Making electronics accessible
Cubit is an Internet of Things prototyping platform that combines simple plug-and-play hardware with intuitive drag-and-drop programming. As the creators at Qfusion Labs put it: “If you can make a flowchart, you can create a program” for your Cubit project.
A Cubit kit consists of a controller, several peripheral components that can be plugged into it, and the Cubit Workshop software for creating programs on a computer (Mac, Windows or Linux). The peripherals, which Qfusion calls “smartwares”, include everything from buttons and buzzers to screens, sensors and servos—all the inputs, outputs and gizmos your projects can take advantage of.
Creating a program in Cubit Workshop really is a lot like building a flowchart. First, connect the peripherals you need to the Cubit Controller, and connect the controller to a computer wirelessly over Bluetooth or via a USB cable. The Workshop software will recognize all of the components and show you blocky icons representing pre-built chunks of code for controlling them. Then you can grab the blocks you need, fill in a few variables, and connect the pieces together in a logical sequence.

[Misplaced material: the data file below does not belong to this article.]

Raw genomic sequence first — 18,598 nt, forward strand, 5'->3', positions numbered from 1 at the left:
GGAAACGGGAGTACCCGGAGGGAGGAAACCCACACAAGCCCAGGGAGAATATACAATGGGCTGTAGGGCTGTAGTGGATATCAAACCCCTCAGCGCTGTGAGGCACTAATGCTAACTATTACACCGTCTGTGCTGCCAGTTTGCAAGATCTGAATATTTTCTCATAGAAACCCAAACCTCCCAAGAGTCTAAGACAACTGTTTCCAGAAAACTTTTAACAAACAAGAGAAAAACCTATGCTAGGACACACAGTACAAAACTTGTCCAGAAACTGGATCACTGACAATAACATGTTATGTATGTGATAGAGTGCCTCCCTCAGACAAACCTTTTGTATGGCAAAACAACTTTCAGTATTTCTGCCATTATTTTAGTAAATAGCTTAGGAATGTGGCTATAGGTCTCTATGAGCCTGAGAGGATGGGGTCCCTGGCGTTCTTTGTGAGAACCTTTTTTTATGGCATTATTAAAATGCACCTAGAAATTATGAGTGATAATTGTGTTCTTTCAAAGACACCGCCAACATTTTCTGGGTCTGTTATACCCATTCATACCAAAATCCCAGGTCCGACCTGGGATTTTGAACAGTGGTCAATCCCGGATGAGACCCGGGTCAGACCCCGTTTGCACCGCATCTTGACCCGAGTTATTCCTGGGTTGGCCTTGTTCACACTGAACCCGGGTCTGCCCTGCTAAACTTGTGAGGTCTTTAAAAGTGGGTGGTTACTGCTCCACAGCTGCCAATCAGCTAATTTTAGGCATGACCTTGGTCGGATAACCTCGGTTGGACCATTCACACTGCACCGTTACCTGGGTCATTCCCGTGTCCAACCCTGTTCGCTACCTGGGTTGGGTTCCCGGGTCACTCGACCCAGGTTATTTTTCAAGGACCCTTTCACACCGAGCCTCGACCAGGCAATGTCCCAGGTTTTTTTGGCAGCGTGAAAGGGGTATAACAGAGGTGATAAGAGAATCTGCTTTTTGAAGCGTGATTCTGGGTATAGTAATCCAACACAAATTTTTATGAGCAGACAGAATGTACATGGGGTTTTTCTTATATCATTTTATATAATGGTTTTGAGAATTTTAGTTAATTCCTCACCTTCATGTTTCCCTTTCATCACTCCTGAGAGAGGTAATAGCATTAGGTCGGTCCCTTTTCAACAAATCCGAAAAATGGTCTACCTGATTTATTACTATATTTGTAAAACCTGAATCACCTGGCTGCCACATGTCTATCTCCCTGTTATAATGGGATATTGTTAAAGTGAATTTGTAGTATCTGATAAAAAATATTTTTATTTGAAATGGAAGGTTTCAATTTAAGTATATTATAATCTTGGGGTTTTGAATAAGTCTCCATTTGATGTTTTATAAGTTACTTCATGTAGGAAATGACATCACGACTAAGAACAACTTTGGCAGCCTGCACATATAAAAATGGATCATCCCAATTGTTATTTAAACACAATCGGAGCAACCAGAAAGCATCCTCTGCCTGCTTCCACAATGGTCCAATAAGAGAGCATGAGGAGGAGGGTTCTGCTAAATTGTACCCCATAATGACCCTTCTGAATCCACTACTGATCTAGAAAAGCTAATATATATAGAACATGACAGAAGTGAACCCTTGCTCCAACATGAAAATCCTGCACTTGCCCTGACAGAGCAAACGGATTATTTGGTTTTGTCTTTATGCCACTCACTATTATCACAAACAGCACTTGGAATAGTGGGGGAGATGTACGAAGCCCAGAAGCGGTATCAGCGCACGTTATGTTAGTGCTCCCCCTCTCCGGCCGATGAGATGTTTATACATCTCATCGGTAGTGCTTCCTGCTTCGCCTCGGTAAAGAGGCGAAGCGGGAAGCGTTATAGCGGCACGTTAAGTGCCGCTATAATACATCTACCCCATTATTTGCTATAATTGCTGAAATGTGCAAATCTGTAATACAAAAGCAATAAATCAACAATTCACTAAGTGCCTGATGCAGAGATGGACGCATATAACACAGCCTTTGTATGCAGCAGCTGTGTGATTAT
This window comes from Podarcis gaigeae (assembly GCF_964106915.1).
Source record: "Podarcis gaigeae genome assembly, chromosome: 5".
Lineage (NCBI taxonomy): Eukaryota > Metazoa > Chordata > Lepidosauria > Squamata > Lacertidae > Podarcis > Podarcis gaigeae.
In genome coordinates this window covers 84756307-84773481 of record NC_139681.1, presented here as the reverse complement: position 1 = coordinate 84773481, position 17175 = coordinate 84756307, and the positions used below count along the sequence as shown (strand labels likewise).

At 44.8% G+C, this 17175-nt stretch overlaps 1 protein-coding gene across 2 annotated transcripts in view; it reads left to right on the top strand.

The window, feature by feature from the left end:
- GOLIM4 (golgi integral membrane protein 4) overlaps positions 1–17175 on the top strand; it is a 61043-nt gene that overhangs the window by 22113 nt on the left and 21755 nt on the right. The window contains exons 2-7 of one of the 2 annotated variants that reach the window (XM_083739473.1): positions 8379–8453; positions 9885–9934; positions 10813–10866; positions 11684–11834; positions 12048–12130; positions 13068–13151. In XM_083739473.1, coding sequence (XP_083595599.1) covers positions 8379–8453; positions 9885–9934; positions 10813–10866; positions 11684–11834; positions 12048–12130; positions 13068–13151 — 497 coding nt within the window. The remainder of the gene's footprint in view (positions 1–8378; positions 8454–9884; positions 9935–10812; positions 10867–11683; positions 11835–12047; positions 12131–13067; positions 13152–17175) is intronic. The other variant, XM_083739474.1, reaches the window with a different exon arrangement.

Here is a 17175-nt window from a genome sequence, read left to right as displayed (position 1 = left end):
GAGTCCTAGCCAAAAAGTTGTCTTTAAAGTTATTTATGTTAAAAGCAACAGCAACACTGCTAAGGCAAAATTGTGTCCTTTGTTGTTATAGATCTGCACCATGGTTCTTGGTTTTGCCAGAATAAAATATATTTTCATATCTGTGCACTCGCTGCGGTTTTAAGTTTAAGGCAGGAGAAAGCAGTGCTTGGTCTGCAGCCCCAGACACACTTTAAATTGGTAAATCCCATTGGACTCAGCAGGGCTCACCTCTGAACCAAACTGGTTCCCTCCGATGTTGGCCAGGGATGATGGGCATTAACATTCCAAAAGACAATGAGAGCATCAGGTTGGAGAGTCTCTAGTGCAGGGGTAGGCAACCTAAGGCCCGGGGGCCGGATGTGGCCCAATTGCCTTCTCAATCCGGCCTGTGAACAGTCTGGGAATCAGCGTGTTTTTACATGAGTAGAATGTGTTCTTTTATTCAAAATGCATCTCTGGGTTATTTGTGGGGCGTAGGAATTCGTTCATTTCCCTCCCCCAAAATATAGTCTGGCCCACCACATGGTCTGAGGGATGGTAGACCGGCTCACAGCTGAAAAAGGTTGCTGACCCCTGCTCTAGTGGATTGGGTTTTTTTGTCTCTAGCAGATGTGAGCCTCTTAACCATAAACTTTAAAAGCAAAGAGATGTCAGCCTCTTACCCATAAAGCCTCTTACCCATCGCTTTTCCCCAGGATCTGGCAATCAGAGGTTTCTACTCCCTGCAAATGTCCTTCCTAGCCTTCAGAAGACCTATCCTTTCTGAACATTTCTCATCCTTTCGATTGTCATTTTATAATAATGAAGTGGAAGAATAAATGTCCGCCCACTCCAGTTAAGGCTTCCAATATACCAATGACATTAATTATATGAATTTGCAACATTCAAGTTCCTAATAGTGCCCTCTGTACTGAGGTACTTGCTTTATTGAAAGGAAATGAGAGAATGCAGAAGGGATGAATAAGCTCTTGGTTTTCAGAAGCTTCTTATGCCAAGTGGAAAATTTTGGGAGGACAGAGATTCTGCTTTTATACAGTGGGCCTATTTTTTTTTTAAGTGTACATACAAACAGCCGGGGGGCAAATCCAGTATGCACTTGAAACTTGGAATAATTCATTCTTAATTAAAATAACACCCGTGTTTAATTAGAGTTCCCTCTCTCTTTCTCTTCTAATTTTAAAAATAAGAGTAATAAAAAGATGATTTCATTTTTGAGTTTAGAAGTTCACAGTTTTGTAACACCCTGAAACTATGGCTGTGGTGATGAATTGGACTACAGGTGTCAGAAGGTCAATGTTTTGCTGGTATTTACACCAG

Behind the user-friendly graphical interface, Cubit programs are written in Lua, a common cross-platform scripting language. Advanced users can dig into the code directly, and can even wire up their own custom smartwares and create new bits of code for controlling them in the Workshop.
Qfusion is raising funds for Cubit on Kickstarter through June 15, and plans to ship its first kits in January 2016. To learn more, have a look at the video below.
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